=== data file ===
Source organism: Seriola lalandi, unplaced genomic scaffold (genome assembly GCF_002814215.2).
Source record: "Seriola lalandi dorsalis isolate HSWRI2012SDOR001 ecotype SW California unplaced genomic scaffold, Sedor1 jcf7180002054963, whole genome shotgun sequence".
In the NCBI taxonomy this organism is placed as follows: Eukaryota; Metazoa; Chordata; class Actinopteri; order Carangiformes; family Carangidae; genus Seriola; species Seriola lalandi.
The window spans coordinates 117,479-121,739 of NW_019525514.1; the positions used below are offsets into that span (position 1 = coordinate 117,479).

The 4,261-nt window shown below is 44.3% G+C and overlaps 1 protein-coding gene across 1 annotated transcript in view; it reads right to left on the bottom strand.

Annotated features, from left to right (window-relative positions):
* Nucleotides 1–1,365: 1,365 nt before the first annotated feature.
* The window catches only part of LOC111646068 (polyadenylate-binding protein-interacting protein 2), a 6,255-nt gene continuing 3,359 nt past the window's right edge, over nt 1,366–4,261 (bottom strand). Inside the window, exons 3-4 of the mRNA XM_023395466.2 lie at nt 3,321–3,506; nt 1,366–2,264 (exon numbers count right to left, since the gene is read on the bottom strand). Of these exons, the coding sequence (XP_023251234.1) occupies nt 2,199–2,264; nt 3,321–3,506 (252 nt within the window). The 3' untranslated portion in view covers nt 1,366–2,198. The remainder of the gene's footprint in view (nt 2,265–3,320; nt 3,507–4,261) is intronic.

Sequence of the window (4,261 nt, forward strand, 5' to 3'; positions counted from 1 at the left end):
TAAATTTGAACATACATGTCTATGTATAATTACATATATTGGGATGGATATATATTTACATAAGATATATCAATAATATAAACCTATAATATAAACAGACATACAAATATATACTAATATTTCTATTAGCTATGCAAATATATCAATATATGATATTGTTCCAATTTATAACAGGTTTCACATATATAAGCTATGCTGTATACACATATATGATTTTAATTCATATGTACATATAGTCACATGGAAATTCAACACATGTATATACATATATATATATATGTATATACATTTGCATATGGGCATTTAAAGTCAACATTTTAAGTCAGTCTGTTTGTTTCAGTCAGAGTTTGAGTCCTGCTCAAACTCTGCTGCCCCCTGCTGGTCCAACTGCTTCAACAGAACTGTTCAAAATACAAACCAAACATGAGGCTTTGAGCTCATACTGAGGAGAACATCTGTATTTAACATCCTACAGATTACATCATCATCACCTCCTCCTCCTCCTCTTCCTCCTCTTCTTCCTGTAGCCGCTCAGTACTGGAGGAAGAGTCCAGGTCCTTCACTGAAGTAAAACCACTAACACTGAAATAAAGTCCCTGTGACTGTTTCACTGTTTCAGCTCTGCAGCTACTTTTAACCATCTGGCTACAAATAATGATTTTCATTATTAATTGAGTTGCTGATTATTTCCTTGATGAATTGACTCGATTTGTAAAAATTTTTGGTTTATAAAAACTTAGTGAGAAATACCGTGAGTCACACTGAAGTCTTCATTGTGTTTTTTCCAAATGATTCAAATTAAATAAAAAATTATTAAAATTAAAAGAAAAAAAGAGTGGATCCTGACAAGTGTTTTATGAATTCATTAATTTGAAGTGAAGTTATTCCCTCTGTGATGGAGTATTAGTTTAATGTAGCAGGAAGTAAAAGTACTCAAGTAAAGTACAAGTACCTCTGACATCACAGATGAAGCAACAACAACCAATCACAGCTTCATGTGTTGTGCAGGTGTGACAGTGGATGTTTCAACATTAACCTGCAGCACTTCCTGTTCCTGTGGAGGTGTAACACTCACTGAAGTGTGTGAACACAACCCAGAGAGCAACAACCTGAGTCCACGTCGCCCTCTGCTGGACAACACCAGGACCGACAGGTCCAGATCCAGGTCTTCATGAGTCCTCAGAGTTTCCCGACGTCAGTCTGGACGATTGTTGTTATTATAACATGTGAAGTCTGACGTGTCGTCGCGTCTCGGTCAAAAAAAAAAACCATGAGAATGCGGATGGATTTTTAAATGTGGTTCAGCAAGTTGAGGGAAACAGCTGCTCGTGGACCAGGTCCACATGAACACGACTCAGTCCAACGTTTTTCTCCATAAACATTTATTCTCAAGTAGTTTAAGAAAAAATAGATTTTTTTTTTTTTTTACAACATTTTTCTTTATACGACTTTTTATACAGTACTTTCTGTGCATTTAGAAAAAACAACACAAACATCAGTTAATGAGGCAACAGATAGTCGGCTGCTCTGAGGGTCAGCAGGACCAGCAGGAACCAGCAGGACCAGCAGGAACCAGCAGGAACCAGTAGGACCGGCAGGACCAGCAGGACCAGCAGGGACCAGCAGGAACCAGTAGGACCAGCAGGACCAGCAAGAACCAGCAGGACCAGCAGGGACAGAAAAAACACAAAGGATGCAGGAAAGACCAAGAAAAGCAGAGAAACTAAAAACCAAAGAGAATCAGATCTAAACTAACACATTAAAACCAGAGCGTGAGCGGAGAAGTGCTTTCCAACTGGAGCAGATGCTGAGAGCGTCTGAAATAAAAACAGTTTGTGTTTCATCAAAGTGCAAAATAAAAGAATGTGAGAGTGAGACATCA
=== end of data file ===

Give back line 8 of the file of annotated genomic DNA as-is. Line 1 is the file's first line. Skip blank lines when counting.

* The window catches only part of LOC111646068 (polyadenylate-binding protein-interacting protein 2), a 6,255-nt gene continuing 3,359 nt past the window's right edge, over nt 1,366–4,261 (bottom strand). Inside the window, exons 3-4 of the mRNA XM_023395466.2 lie at nt 3,321–3,506; nt 1,366–2,264 (exon numbers count right to left, since the gene is read on the bottom strand). Of these exons, the coding sequence (XP_023251234.1) occupies nt 2,199–2,264; nt 3,321–3,506 (252 nt within the window). The 3' untranslated portion in view covers nt 1,366–2,198. The remainder of the gene's footprint in view (nt 2,265–3,320; nt 3,507–4,261) is intronic.